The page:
School board members in Memphis are pushing back on the state’s plan to intervene in two low-performing schools.

In their first public discussion of an intervention plan outlined this month by the Tennessee Department of Education, members of Shelby County’s board of education said they aren’t convinced the most drastic recommendations will work for Hawkins Mill Elementary and American Way Middle schools.

The state has recommended closing Hawkins Mill because of its low enrollment and poor academic performance. American Way is on the state’s track either for takeover by Tennessee’s Achievement School District or transfer to a charter organization chosen by Shelby County Schools beginning in the fall of 2019.

But school board members said they’d rather move both schools to the Innovation Zone, a turnaround program run by the local district which has had some success since launching in 2012.

And Superintendent Dorsey Hopson said he wants to keep Hawkins Mill open because the Frayser school is in its first year under his “critical focus” plan to invest in struggling schools instead of just closing them.

“I would prefer to stay the course,” he told board members Tuesday evening. “I don’t think the board should be forced to close something by the state.”

Whether local school leaders can make that call is up for debate, though.

The intervention plan is the first rolled out under Tennessee’s new tiered school improvement model created in response to a 2015 federal education law. State officials say it’s designed for more collaboration between state and local leaders in making school improvement decisions, with the state education commissioner ultimately making the call.

But Rodney Moore, the district’s chief lawyer, said the state does not have the authority to close a school if the board votes to keep it open.

Both Hawkins Mill and American Way are on the state’s most intensive track for intervention. The state’s plan includes 19 other Memphis schools, too, with varying levels of state involvement, but only Hawkins Mill and American Way sparked discussion during the board’s work session.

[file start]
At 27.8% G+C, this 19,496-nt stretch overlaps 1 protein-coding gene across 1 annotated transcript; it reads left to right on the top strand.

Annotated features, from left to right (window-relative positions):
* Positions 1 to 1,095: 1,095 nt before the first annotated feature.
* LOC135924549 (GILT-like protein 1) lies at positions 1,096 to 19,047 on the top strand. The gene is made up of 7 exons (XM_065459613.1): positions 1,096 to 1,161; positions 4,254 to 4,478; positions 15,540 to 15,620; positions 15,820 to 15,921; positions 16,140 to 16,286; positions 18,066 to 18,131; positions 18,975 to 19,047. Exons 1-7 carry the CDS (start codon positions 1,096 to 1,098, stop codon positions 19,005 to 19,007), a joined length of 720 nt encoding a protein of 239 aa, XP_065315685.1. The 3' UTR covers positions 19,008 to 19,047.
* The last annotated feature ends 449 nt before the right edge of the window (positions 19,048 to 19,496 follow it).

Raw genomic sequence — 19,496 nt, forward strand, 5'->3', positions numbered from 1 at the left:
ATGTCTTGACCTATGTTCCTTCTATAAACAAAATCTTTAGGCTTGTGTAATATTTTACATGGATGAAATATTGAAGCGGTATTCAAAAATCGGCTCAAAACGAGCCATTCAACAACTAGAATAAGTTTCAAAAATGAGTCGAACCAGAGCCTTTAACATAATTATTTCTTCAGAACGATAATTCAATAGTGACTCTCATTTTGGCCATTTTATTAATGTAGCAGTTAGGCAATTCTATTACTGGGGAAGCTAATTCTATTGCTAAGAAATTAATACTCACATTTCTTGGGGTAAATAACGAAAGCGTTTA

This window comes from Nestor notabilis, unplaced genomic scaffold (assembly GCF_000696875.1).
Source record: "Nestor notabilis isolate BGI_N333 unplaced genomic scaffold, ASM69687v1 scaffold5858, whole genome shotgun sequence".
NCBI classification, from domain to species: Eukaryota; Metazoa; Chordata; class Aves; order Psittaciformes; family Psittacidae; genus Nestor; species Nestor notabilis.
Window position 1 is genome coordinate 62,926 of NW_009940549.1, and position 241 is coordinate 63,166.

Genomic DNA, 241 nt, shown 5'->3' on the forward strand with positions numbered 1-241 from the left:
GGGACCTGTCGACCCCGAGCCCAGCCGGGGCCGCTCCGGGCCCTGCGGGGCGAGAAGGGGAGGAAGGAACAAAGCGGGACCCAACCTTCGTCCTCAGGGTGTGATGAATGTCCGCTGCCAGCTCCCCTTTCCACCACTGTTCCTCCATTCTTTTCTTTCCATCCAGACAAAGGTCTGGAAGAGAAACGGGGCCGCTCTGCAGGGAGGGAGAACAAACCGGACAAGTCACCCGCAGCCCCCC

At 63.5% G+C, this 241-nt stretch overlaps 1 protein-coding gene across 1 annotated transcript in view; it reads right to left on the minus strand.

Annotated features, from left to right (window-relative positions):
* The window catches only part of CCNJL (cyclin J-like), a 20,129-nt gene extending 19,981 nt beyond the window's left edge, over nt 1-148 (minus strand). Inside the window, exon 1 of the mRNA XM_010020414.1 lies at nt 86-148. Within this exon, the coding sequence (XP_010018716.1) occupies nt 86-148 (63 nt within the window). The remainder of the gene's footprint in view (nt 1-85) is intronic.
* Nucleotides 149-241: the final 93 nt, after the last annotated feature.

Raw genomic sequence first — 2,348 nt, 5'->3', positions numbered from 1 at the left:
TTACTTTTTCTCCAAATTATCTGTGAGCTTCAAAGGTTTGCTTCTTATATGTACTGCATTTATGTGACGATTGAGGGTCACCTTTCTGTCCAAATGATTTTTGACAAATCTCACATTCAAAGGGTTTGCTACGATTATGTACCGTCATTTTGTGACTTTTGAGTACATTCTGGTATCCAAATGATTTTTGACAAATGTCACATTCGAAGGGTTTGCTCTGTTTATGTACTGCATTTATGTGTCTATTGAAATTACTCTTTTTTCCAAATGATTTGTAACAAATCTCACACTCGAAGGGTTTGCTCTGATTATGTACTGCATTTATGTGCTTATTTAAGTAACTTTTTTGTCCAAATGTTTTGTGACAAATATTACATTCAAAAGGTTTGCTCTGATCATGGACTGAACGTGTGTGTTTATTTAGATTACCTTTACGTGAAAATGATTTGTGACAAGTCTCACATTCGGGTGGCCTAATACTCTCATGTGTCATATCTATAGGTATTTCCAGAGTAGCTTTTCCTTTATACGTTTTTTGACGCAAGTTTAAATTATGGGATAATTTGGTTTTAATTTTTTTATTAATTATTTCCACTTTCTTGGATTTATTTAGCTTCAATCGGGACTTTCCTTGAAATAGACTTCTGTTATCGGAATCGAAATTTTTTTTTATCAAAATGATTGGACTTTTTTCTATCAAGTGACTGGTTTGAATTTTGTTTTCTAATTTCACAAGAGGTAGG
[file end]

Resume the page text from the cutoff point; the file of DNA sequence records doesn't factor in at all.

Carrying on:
Until this year, Hawkins Mill was one of the few schools in the Frayser community that hadn’t been under a major improvement plan in the last decade — unlike the state-run, charter, and iZone schools that surround it. But last year, Hopson’s “critical focus” plan set aside additional resources for Hawkins Mill and 18 other struggling schools and set a three-year deadline to turn themselves around or face possible closure.

School board members Stephanie Love, whose district includes Hawkins Mill, said that timeline needs to play out. “I am in no support of closing down Hawkins Mill Elementary,” she said. “We have what it takes to fully educate our children.”

PHOTO: Tajuana Cheshier
Protests over the state takeover of American Way Middle School in 2014, which is in Rep. Raumesh Akbari’s district in Memphis, motivated her to file legislation designed to limit the power of the state’s Achievement School District.

American Way Middle has been on the radar of local and state officials for some time. In 2014, the state explored moving it to the ASD, but that didn’t happen because the southeast Memphis school had higher-than-average growth on student test scores. American Way has not kept up that high growth, however, and Chief of Schools Sharon Griffin considered it last year for the iZone.

Board member Miska Clay Bibbs, whose district includes American Way, was opposed to both of the state’s intervention options.

“What you’re suggesting is something that’s not working,” Bibbs said of the ASD’s track record of school turnaround based on its charter-driven model.

Bibbs added that any improvement plan for American Way must be comprehensive and offered up a resolution for consideration next week to move the school into the iZone next school year.

“We can no longer be: change a principal, tack on an extra hour. It has to be a holistic approach,” she said, adding that feeder patterns of schools should be part of the process.

Turnaround 2.0

McQueen outlines state intervention plans for 21 Memphis schools